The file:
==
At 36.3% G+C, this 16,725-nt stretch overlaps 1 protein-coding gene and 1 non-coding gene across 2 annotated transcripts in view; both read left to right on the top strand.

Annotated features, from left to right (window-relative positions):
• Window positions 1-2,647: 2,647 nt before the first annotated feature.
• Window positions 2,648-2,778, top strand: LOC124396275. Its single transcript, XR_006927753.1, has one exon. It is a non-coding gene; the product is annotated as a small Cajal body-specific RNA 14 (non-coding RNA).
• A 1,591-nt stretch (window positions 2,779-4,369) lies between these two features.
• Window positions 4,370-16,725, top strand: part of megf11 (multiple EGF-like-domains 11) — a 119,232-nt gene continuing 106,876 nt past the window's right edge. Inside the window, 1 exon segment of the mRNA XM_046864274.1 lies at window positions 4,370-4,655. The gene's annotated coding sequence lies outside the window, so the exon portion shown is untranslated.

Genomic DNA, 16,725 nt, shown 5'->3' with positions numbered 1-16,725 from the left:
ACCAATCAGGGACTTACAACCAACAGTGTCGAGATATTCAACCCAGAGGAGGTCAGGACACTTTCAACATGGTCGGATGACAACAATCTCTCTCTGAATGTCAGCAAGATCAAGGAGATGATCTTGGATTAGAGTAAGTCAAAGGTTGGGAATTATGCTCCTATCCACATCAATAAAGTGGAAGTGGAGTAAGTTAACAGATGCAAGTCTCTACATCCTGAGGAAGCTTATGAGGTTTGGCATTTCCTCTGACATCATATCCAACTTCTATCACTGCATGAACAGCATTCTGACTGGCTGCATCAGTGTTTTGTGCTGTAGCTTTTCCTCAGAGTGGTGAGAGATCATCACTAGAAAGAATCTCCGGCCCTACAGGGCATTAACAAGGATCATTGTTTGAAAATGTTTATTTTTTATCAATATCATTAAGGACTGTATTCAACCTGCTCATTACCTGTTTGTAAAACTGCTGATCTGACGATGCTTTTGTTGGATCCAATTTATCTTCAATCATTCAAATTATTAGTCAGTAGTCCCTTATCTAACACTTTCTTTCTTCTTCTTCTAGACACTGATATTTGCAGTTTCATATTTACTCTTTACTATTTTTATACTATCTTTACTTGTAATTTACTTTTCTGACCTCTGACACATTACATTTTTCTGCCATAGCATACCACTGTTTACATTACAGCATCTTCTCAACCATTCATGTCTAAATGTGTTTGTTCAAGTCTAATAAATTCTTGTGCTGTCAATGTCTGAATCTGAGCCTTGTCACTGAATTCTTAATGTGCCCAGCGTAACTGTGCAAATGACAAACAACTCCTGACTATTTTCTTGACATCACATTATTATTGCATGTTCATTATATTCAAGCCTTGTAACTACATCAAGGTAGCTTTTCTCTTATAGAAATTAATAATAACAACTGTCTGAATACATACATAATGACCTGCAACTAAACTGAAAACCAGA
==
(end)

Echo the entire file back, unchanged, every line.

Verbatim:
At 36.3% G+C, this 16,725-nt stretch overlaps 1 protein-coding gene and 1 non-coding gene across 2 annotated transcripts in view; both read left to right on the top strand.

Annotated features, from left to right (window-relative positions):
• Window positions 1-2,647: 2,647 nt before the first annotated feature.
• Window positions 2,648-2,778, top strand: LOC124396275. Its single transcript, XR_006927753.1, has one exon. It is a non-coding gene; the product is annotated as a small Cajal body-specific RNA 14 (non-coding RNA).
• A 1,591-nt stretch (window positions 2,779-4,369) lies between these two features.
• Window positions 4,370-16,725, top strand: part of megf11 (multiple EGF-like-domains 11) — a 119,232-nt gene continuing 106,876 nt past the window's right edge. Inside the window, 1 exon segment of the mRNA XM_046864274.1 lies at window positions 4,370-4,655. The gene's annotated coding sequence lies outside the window, so the exon portion shown is untranslated.

Genomic DNA, 16,725 nt, shown 5'->3' with positions numbered 1-16,725 from the left:
ACCAATCAGGGACTTACAACCAACAGTGTCGAGATATTCAACCCAGAGGAGGTCAGGACACTTTCAACATGGTCGGATGACAACAATCTCTCTCTGAATGTCAGCAAGATCAAGGAGATGATCTTGGATTAGAGTAAGTCAAAGGTTGGGAATTATGCTCCTATCCACATCAATAAAGTGGAAGTGGAGTAAGTTAACAGATGCAAGTCTCTACATCCTGAGGAAGCTTATGAGGTTTGGCATTTCCTCTGACATCATATCCAACTTCTATCACTGCATGAACAGCATTCTGACTGGCTGCATCAGTGTTTTGTGCTGTAGCTTTTCCTCAGAGTGGTGAGAGATCATCACTAGAAAGAATCTCCGGCCCTACAGGGCATTAACAAGGATCATTGTTTGAAAATGTTTATTTTTTATCAATATCATTAAGGACTGTATTCAACCTGCTCATTACCTGTTTGTAAAACTGCTGATCTGACGATGCTTTTGTTGGATCCAATTTATCTTCAATCATTCAAATTATTAGTCAGTAGTCCCTTATCTAACACTTTCTTTCTTCTTCTTCTAGACACTGATATTTGCAGTTTCATATTTACTCTTTACTATTTTTATACTATCTTTACTTGTAATTTACTTTTCTGACCTCTGACACATTACATTTTTCTGCCATAGCATACCACTGTTTACATTACAGCATCTTCTCAACCATTCATGTCTAAATGTGTTTGTTCAAGTCTAATAAATTCTTGTGCTGTCAATGTCTGAATCTGAGCCTTGTCACTGAATTCTTAATGTGCCCAGCGTAACTGTGCAAATGACAAACAACTCCTGACTATTTTCTTGACATCACATTATTATTGCATGTTCATTATATTCAAGCCTTGTAACTACATCAAGGTAGCTTTTCTCTTATAGAAATTAATAATAACAACTGTCTGAATACATACATAATGACCTGCAACTAAACTGAAAACCAGA